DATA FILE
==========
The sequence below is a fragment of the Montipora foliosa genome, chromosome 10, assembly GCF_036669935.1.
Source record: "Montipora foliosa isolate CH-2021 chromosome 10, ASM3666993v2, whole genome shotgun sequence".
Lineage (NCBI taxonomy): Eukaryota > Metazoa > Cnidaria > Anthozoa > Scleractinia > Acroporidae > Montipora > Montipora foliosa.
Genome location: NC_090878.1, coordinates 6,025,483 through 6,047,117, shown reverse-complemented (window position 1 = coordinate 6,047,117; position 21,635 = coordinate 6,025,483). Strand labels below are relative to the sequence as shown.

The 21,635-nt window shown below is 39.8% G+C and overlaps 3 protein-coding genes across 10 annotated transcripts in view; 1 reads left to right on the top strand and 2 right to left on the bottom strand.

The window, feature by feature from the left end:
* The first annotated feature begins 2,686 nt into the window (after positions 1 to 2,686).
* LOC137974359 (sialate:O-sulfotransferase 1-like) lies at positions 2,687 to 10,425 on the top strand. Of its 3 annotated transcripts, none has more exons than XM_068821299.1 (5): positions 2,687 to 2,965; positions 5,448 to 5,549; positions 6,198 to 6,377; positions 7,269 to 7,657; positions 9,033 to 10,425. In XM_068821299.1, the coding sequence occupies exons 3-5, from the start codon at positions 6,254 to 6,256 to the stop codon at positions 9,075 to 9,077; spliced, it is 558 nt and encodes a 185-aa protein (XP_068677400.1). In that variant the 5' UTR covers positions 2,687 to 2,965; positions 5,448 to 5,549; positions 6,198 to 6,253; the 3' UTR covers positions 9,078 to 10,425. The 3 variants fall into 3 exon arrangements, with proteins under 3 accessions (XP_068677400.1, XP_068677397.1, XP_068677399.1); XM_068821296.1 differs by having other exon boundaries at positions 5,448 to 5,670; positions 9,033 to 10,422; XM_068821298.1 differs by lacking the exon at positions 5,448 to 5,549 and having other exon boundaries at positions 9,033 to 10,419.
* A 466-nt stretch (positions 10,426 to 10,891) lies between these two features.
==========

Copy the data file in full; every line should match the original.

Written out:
The sequence below is a fragment of the Montipora foliosa genome, chromosome 10, assembly GCF_036669935.1.
Source record: "Montipora foliosa isolate CH-2021 chromosome 10, ASM3666993v2, whole genome shotgun sequence".
Lineage (NCBI taxonomy): Eukaryota > Metazoa > Cnidaria > Anthozoa > Scleractinia > Acroporidae > Montipora > Montipora foliosa.
Genome location: NC_090878.1, coordinates 6,025,483 through 6,047,117, shown reverse-complemented (window position 1 = coordinate 6,047,117; position 21,635 = coordinate 6,025,483). Strand labels below are relative to the sequence as shown.

The 21,635-nt window shown below is 39.8% G+C and overlaps 3 protein-coding genes across 10 annotated transcripts in view; 1 reads left to right on the top strand and 2 right to left on the bottom strand.

The window, feature by feature from the left end:
* The first annotated feature begins 2,686 nt into the window (after positions 1 to 2,686).
* LOC137974359 (sialate:O-sulfotransferase 1-like) lies at positions 2,687 to 10,425 on the top strand. Of its 3 annotated transcripts, none has more exons than XM_068821299.1 (5): positions 2,687 to 2,965; positions 5,448 to 5,549; positions 6,198 to 6,377; positions 7,269 to 7,657; positions 9,033 to 10,425. In XM_068821299.1, the coding sequence occupies exons 3-5, from the start codon at positions 6,254 to 6,256 to the stop codon at positions 9,075 to 9,077; spliced, it is 558 nt and encodes a 185-aa protein (XP_068677400.1). In that variant the 5' UTR covers positions 2,687 to 2,965; positions 5,448 to 5,549; positions 6,198 to 6,253; the 3' UTR covers positions 9,078 to 10,425. The 3 variants fall into 3 exon arrangements, with proteins under 3 accessions (XP_068677400.1, XP_068677397.1, XP_068677399.1); XM_068821296.1 differs by having other exon boundaries at positions 5,448 to 5,670; positions 9,033 to 10,422; XM_068821298.1 differs by lacking the exon at positions 5,448 to 5,549 and having other exon boundaries at positions 9,033 to 10,419.
* A 466-nt stretch (positions 10,426 to 10,891) lies between these two features.